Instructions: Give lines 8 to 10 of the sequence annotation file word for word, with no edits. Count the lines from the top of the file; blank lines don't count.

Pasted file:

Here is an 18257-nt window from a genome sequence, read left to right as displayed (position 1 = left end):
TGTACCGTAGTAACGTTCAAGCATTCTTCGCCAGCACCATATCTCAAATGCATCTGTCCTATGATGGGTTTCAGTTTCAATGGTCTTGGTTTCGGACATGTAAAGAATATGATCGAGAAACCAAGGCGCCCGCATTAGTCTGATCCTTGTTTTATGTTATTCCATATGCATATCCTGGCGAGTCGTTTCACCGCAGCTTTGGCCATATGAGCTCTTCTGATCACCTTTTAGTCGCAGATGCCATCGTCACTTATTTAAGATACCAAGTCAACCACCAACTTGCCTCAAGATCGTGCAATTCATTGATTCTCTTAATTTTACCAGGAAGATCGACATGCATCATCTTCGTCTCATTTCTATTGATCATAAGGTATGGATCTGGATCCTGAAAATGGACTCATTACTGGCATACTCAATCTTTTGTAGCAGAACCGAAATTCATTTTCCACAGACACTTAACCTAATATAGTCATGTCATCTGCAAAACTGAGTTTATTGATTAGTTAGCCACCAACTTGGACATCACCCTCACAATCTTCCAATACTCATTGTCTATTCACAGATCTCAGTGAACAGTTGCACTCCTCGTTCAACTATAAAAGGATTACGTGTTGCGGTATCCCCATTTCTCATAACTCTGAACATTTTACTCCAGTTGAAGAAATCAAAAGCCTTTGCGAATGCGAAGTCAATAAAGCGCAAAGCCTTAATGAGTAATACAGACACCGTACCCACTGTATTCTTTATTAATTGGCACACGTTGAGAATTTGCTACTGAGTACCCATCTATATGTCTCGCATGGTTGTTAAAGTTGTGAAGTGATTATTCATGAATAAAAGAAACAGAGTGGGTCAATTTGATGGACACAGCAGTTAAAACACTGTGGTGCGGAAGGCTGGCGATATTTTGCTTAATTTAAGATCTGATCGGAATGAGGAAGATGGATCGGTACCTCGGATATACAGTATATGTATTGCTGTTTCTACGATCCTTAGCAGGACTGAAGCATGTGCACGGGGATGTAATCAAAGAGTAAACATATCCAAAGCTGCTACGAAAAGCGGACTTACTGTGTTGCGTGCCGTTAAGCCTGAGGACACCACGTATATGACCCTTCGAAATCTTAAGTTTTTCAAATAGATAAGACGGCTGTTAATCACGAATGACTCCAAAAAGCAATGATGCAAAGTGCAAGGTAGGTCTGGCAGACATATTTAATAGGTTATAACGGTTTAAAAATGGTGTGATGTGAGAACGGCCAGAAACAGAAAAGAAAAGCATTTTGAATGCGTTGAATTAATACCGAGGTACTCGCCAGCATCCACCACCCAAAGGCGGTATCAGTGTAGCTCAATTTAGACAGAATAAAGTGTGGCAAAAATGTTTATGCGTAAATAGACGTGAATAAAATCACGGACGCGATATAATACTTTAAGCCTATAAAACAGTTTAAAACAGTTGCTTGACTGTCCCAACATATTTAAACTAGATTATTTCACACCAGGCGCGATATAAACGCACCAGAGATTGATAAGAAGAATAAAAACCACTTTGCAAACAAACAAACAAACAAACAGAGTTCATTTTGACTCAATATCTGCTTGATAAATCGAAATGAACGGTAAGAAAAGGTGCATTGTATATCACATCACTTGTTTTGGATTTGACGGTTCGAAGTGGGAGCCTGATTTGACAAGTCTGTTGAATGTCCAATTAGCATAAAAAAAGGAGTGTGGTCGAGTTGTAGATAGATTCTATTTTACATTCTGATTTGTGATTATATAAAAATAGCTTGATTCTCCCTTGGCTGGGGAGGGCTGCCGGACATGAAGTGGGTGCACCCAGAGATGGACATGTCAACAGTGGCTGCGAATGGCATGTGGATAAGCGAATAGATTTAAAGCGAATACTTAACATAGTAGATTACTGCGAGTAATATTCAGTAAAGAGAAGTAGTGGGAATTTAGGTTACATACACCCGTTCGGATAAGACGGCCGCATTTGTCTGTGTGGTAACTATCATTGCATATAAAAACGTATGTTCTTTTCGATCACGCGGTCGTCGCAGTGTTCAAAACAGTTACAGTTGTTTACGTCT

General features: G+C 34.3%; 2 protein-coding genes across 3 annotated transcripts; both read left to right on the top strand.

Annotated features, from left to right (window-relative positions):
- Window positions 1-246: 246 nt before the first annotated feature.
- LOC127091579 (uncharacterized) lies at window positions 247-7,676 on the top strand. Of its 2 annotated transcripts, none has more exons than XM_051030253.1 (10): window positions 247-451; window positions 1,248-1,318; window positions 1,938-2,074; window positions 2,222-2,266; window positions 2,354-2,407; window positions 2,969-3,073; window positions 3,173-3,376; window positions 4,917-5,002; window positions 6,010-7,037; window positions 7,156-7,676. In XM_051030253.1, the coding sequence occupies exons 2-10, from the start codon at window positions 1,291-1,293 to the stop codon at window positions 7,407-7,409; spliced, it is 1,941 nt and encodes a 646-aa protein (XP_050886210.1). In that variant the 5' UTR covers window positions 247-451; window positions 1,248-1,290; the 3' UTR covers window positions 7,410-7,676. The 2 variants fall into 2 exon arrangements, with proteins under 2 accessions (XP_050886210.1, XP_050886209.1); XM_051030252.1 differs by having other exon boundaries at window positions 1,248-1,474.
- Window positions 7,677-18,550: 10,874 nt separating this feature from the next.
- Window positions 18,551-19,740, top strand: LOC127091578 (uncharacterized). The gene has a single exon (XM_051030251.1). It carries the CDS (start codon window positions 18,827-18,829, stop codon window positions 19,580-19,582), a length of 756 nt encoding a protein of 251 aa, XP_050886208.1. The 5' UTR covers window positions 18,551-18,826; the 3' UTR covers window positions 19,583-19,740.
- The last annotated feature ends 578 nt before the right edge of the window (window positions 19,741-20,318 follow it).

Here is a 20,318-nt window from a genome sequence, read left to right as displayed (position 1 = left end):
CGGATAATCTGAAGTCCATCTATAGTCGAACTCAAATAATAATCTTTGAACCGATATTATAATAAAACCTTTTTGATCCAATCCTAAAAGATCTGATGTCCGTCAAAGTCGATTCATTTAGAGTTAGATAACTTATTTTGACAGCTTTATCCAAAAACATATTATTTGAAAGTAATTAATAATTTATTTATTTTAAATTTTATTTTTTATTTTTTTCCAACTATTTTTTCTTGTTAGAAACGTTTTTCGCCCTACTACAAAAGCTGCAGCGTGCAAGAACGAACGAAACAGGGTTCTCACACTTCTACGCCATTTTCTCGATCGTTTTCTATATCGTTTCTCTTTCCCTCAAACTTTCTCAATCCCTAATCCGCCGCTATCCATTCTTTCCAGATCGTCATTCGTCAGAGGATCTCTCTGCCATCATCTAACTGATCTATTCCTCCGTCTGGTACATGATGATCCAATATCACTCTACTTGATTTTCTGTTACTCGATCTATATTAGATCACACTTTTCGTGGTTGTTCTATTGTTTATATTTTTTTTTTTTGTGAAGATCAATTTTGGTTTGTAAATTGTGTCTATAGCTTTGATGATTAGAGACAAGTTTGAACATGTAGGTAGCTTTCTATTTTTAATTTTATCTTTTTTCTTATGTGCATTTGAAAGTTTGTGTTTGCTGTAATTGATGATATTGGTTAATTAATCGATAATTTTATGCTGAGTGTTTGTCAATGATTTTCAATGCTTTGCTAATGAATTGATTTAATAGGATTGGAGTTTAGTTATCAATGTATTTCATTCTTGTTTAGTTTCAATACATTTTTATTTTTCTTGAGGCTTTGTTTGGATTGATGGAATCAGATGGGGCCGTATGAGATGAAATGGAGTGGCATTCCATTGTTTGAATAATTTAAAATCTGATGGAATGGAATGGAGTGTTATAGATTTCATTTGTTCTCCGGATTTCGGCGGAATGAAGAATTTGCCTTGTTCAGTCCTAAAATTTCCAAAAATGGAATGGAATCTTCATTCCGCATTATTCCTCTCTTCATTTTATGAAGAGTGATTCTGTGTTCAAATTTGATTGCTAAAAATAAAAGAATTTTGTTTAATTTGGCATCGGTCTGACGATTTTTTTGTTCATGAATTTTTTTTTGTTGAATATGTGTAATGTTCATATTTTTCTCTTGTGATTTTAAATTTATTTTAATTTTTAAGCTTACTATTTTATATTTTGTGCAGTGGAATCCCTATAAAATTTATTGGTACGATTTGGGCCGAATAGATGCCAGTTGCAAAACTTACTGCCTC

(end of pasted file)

- Window positions 18,551-19,740, top strand: LOC127091578 (uncharacterized). The gene has a single exon (XM_051030251.1). It carries the CDS (start codon window positions 18,827-18,829, stop codon window positions 19,580-19,582), a length of 756 nt encoding a protein of 251 aa, XP_050886208.1. The 5' UTR covers window positions 18,551-18,826; the 3' UTR covers window positions 19,583-19,740.
- The last annotated feature ends 578 nt before the right edge of the window (window positions 19,741-20,318 follow it).

Here is a 20,318-nt window from a genome sequence, read left to right as displayed (position 1 = left end):